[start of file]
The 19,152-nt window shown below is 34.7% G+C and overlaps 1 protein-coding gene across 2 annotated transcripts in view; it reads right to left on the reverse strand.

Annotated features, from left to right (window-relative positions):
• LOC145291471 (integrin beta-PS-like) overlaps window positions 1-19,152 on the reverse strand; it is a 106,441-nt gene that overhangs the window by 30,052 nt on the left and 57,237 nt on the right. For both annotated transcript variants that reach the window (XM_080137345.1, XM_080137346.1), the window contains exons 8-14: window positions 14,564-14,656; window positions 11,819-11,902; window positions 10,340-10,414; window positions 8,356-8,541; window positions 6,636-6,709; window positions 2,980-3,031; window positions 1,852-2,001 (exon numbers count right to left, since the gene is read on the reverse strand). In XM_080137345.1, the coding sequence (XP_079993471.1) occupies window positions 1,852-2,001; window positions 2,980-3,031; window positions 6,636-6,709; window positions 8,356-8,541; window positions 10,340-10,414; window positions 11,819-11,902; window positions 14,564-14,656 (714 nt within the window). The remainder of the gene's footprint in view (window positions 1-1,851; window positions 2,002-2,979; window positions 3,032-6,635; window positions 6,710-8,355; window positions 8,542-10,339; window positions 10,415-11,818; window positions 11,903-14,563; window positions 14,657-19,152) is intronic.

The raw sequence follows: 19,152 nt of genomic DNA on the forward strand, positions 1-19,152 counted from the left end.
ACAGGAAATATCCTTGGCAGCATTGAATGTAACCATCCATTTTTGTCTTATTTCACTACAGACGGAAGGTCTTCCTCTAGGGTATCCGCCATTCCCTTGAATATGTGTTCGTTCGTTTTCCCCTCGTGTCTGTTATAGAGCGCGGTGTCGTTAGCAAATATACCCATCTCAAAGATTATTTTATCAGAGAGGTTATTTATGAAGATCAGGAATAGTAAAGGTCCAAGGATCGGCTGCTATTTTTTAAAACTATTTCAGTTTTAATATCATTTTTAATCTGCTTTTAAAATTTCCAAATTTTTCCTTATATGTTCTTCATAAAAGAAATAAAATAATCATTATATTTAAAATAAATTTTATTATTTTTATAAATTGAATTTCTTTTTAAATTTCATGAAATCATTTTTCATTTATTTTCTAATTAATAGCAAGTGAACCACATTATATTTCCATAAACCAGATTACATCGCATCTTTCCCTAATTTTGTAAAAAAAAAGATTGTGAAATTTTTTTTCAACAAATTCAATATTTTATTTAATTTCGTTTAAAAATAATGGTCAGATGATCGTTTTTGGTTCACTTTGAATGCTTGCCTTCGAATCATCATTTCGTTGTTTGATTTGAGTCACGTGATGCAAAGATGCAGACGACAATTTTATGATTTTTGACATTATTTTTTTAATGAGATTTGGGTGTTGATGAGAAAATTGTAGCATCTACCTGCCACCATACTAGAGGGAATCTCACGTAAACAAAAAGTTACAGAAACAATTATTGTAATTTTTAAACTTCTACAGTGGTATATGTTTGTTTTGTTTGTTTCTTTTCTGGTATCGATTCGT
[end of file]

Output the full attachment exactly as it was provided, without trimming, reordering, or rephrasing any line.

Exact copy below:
The 19,152-nt window shown below is 34.7% G+C and overlaps 1 protein-coding gene across 2 annotated transcripts in view; it reads right to left on the reverse strand.

Annotated features, from left to right (window-relative positions):
• LOC145291471 (integrin beta-PS-like) overlaps window positions 1-19,152 on the reverse strand; it is a 106,441-nt gene that overhangs the window by 30,052 nt on the left and 57,237 nt on the right. For both annotated transcript variants that reach the window (XM_080137345.1, XM_080137346.1), the window contains exons 8-14: window positions 14,564-14,656; window positions 11,819-11,902; window positions 10,340-10,414; window positions 8,356-8,541; window positions 6,636-6,709; window positions 2,980-3,031; window positions 1,852-2,001 (exon numbers count right to left, since the gene is read on the reverse strand). In XM_080137345.1, the coding sequence (XP_079993471.1) occupies window positions 1,852-2,001; window positions 2,980-3,031; window positions 6,636-6,709; window positions 8,356-8,541; window positions 10,340-10,414; window positions 11,819-11,902; window positions 14,564-14,656 (714 nt within the window). The remainder of the gene's footprint in view (window positions 1-1,851; window positions 2,002-2,979; window positions 3,032-6,635; window positions 6,710-8,355; window positions 8,542-10,339; window positions 10,415-11,818; window positions 11,903-14,563; window positions 14,657-19,152) is intronic.

The raw sequence follows: 19,152 nt of genomic DNA on the forward strand, positions 1-19,152 counted from the left end.
ACAGGAAATATCCTTGGCAGCATTGAATGTAACCATCCATTTTTGTCTTATTTCACTACAGACGGAAGGTCTTCCTCTAGGGTATCCGCCATTCCCTTGAATATGTGTTCGTTCGTTTTCCCCTCGTGTCTGTTATAGAGCGCGGTGTCGTTAGCAAATATACCCATCTCAAAGATTATTTTATCAGAGAGGTTATTTATGAAGATCAGGAATAGTAAAGGTCCAAGGATCGGCTGCTATTTTTTAAAACTATTTCAGTTTTAATATCATTTTTAATCTGCTTTTAAAATTTCCAAATTTTTCCTTATATGTTCTTCATAAAAGAAATAAAATAATCATTATATTTAAAATAAATTTTATTATTTTTATAAATTGAATTTCTTTTTAAATTTCATGAAATCATTTTTCATTTATTTTCTAATTAATAGCAAGTGAACCACATTATATTTCCATAAACCAGATTACATCGCATCTTTCCCTAATTTTGTAAAAAAAAAGATTGTGAAATTTTTTTTCAACAAATTCAATATTTTATTTAATTTCGTTTAAAAATAATGGTCAGATGATCGTTTTTGGTTCACTTTGAATGCTTGCCTTCGAATCATCATTTCGTTGTTTGATTTGAGTCACGTGATGCAAAGATGCAGACGACAATTTTATGATTTTTGACATTATTTTTTTAATGAGATTTGGGTGTTGATGAGAAAATTGTAGCATCTACCTGCCACCATACTAGAGGGAATCTCACGTAAACAAAAAGTTACAGAAACAATTATTGTAATTTTTAAACTTCTACAGTGGTATATGTTTGTTTTGTTTGTTTCTTTTCTGGTATCGATTCGT